Importantly, criminal law is specifically morally based. Virtually all crimes carry an element of immoral responsibility – ‘mens rea’. A person can be convicted and punished only if there is a coincidence of two elements: the ‘mens rea’ and the ‘actus reus’, which is the physical act coinciding with the criminal intent. Thus, crime is associated with concepts such as ‘dishonesty’, ‘malice’, etc.
The Crown Prosecution Service (CPS) is the main public prosecuting authority in England and Wales and will bring to court cases presented to it by the police. It is headed up by the Director of Public Prosecutions (DPP). The Police and Criminal Evidence Act (PACE) 1984 is the Act of Parliament which, along with its associated codes of practice, provides a legislative framework in England and Wales for the powers of police officers to act to combat crime.
The organisation of the criminal courts
All criminal cases start in the Magistrates Court which are presided over by professional or lay judges (magistrates, or Justices of the Peace), where they can also hear minor criminal cases. There is no jury.
The Crown Court is the only court in England and Wales that has the jurisdiction to try cases on indictment and therefore has judge and jury. It is the jury alone that decides on guilt or innocence. The judge directs on the law and he or she is responsible for sentencing. It hears more serious criminal cases, including ‘capital’ offences. The latter description is reserved for those offences that historically led to ‘capital punishment’ or the death penalty – murder and treason. The death penalty was abolished for murder in 1965 in Great Britain, 1973 in Northern Ireland and in 1998 for treason. The most famous Crown Court is the Central Criminal Court in London, more commonly known as the ‘Old Bailey’ after its street address.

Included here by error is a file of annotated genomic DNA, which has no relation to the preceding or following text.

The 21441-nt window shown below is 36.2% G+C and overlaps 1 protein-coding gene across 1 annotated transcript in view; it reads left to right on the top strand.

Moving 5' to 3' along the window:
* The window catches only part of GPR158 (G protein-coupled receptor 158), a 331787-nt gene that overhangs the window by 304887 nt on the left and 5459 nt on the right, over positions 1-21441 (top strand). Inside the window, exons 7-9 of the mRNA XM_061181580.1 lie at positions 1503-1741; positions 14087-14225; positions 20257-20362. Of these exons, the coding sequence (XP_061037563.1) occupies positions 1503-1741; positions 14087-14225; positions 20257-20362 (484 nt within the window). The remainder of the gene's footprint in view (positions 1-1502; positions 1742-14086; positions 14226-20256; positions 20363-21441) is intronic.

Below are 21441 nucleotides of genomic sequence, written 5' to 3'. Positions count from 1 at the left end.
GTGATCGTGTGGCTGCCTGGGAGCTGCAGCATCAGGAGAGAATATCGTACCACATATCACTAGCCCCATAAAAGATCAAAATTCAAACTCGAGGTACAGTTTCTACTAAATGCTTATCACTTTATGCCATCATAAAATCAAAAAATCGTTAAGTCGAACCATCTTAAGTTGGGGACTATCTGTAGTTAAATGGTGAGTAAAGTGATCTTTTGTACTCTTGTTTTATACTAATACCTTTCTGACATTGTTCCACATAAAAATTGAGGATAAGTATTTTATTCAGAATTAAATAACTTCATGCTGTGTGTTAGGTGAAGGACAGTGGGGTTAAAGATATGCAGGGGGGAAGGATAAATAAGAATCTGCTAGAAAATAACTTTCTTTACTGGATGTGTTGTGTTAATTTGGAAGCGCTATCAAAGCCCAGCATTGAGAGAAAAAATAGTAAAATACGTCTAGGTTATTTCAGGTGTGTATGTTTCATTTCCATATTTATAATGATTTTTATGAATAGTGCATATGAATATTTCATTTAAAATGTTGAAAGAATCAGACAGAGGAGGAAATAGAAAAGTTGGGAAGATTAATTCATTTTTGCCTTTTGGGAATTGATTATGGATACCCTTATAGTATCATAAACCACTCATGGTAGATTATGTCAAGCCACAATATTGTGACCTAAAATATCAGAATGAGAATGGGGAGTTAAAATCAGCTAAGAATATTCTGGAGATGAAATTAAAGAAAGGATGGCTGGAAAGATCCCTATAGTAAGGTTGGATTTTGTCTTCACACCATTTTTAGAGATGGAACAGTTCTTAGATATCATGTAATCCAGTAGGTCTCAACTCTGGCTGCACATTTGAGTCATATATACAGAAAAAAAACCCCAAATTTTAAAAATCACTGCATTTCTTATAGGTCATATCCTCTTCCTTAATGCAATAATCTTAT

The Criminal Division of the Court of Appeal hears appeals from the Crown Court connected with a trial on indictment and its decisions are binding, unless overturned by the Supreme Court. Because there has been a jury trial there is no automatic right of appeal and an appeal can only be made if the court gives permission. Appeals are only allowed if the decision of the lower court was incorrect, in which case new evidence must be presented, or if there was a serious procedural error.
The Supreme Court is the highest appeal court with cases being heard by five of 12 appointed judges. It will only rarely hear criminal cases.
Article 6 of the European Convention on Human Rights (ECHR) protects the right to a prompt public hearing before an independent and impartial tribunal and provides another route in Europe to appeal when the highest court of the land has refused the appeal.